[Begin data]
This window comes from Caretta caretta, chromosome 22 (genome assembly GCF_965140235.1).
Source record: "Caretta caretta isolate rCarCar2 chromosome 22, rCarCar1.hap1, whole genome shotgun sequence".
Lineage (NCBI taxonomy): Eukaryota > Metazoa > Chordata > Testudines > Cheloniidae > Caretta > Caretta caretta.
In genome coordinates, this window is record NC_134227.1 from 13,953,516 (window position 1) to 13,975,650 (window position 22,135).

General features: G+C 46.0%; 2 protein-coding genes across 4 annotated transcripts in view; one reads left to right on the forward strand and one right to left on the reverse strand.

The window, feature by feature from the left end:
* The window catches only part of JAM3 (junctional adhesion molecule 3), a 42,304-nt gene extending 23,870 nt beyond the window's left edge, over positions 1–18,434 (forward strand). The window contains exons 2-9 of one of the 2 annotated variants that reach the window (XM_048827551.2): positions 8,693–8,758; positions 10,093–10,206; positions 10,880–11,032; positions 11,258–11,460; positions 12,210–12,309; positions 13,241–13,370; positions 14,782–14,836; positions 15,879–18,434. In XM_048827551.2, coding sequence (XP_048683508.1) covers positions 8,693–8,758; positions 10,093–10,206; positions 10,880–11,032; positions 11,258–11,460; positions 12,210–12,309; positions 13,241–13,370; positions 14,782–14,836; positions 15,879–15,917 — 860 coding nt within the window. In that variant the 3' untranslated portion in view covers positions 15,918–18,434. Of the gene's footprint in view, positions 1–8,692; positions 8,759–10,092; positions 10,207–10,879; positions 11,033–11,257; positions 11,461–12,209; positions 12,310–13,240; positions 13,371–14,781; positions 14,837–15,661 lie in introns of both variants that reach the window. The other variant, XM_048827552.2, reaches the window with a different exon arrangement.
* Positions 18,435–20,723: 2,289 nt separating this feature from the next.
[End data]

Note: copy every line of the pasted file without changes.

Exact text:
This window comes from Caretta caretta, chromosome 22 (genome assembly GCF_965140235.1).
Source record: "Caretta caretta isolate rCarCar2 chromosome 22, rCarCar1.hap1, whole genome shotgun sequence".
Lineage (NCBI taxonomy): Eukaryota > Metazoa > Chordata > Testudines > Cheloniidae > Caretta > Caretta caretta.
In genome coordinates, this window is record NC_134227.1 from 13,953,516 (window position 1) to 13,975,650 (window position 22,135).

General features: G+C 46.0%; 2 protein-coding genes across 4 annotated transcripts in view; one reads left to right on the forward strand and one right to left on the reverse strand.

The window, feature by feature from the left end:
* The window catches only part of JAM3 (junctional adhesion molecule 3), a 42,304-nt gene extending 23,870 nt beyond the window's left edge, over positions 1–18,434 (forward strand). The window contains exons 2-9 of one of the 2 annotated variants that reach the window (XM_048827551.2): positions 8,693–8,758; positions 10,093–10,206; positions 10,880–11,032; positions 11,258–11,460; positions 12,210–12,309; positions 13,241–13,370; positions 14,782–14,836; positions 15,879–18,434. In XM_048827551.2, coding sequence (XP_048683508.1) covers positions 8,693–8,758; positions 10,093–10,206; positions 10,880–11,032; positions 11,258–11,460; positions 12,210–12,309; positions 13,241–13,370; positions 14,782–14,836; positions 15,879–15,917 — 860 coding nt within the window. In that variant the 3' untranslated portion in view covers positions 15,918–18,434. Of the gene's footprint in view, positions 1–8,692; positions 8,759–10,092; positions 10,207–10,879; positions 11,033–11,257; positions 11,461–12,209; positions 12,310–13,240; positions 13,371–14,781; positions 14,837–15,661 lie in introns of both variants that reach the window. The other variant, XM_048827552.2, reaches the window with a different exon arrangement.
* Positions 18,435–20,723: 2,289 nt separating this feature from the next.